Think back to when you were a kid at school: did you ever doodle on the desk? I know I did, it's just one of those things that school desks seem to attract, along with chewing gum stuck underneath. But perhaps students today are learning to be more respectful of school property.
So what do you think of this case from New York?
A twelve-year-old schoolgirl has been suspended for doodling her name on her desk with an erasable marker. Not only that, but Alexa Gonzalez was also taken in handcuffs to the police station to answer for her 'crime' of writing "I love my friends Abby and Faith" and "Lex was here. 2/1/10" with a smiley face on her desk.
The New York Daily News reports that police didn't know quite how to respond to the request to take the little girl into custody. Alexa spent several hours at the police station, before her suspension was lifted and the school has since admitted that it may have over-reacted.
But she isn't the only New York student to have been 'cuffed for minor infractions
Three years ago, a thirteen-year-old was arrested for writing 'OK' on her desk at a school in Brooklyn. Two years ago, the Daily News reports that a five-year-old was handcuffed and sent to a psychiatric ward after throwing a fit in nursery school. Then, last year, another twelve-year-old was arrested for doodling on her desk in the Bronx.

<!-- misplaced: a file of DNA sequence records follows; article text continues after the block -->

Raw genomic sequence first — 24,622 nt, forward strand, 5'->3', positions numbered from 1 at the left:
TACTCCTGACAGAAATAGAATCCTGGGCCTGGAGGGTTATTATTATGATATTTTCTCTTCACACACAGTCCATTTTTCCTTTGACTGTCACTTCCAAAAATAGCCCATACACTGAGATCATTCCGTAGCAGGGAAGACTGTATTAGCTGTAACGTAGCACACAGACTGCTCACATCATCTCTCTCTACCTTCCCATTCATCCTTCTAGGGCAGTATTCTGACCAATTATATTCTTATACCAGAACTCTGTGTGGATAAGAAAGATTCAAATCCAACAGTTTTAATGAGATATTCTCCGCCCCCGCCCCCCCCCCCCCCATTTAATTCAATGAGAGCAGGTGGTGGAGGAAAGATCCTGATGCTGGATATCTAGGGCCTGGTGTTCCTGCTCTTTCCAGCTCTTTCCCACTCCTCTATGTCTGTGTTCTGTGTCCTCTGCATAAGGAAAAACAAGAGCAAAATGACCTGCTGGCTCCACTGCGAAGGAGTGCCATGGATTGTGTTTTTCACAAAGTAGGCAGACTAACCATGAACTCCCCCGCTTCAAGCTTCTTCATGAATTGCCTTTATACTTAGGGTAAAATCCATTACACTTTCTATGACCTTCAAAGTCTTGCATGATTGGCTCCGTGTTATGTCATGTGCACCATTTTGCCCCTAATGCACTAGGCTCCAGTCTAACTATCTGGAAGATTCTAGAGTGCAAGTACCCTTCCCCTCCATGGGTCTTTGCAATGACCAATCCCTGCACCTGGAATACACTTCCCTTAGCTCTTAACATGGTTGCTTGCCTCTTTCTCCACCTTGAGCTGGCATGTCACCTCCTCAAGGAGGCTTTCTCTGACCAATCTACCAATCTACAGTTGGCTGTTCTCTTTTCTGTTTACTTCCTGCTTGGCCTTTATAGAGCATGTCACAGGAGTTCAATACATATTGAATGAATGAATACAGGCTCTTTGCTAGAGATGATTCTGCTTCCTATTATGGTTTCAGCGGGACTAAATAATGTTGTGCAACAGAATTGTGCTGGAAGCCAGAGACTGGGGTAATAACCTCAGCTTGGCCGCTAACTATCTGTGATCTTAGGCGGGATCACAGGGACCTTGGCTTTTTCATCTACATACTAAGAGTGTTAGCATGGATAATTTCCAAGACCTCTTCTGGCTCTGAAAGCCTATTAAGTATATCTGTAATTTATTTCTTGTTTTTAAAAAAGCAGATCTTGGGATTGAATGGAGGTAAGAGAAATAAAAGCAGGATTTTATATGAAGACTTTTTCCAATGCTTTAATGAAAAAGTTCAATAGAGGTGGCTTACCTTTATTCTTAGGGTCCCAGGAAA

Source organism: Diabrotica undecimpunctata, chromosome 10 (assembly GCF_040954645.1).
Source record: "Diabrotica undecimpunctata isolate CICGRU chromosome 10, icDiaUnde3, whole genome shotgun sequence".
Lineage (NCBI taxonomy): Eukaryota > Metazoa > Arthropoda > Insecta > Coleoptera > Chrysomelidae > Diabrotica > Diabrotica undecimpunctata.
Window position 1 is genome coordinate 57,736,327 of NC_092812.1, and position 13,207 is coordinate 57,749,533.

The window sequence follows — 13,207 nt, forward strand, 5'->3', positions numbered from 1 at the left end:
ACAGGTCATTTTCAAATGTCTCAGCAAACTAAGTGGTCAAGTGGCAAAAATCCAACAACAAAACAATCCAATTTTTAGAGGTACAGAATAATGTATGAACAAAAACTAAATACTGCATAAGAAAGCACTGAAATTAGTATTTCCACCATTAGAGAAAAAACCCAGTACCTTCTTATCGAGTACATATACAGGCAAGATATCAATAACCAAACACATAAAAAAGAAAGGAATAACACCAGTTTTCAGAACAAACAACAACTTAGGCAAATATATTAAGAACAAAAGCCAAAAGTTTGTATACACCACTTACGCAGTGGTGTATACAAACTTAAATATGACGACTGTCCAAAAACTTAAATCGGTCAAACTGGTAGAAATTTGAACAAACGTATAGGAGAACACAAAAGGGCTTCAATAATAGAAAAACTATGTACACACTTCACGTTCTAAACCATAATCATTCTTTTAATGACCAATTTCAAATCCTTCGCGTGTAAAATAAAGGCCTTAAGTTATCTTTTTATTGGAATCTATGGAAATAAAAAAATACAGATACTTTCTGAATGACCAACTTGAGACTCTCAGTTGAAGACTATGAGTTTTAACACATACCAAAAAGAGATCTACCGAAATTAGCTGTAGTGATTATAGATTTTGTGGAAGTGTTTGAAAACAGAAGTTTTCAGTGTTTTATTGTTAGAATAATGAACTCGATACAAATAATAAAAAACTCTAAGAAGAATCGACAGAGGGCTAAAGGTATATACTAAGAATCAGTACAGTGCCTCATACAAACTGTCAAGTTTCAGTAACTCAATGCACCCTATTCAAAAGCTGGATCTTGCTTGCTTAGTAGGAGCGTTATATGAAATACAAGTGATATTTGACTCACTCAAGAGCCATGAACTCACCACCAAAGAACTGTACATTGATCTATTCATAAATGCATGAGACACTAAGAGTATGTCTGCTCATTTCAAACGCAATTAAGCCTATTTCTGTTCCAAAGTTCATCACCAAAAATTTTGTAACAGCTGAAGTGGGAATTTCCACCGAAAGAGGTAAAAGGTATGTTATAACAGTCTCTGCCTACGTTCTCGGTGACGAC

A class action lawsuit was filed by the New York Civil Liberties Union just weeks ago against New York City for using "excessive force" in middle and high schools.
Even though she is no longer suspended, Gonzalez still went to family court last Tuesday. She was sentenced to eight hours of community service and a book report. She also has to write an essay about what this experience has taught her.
Has she learned her lesson? She tells the Daily News: "I definitely learned not to ever draw on a desk".
What do you think? Do we need to get tougher with misbehaving schoolchildren? Or is this punishment way over the top? Leave your comment below and have your say on school discipline
Source [ParentDish US]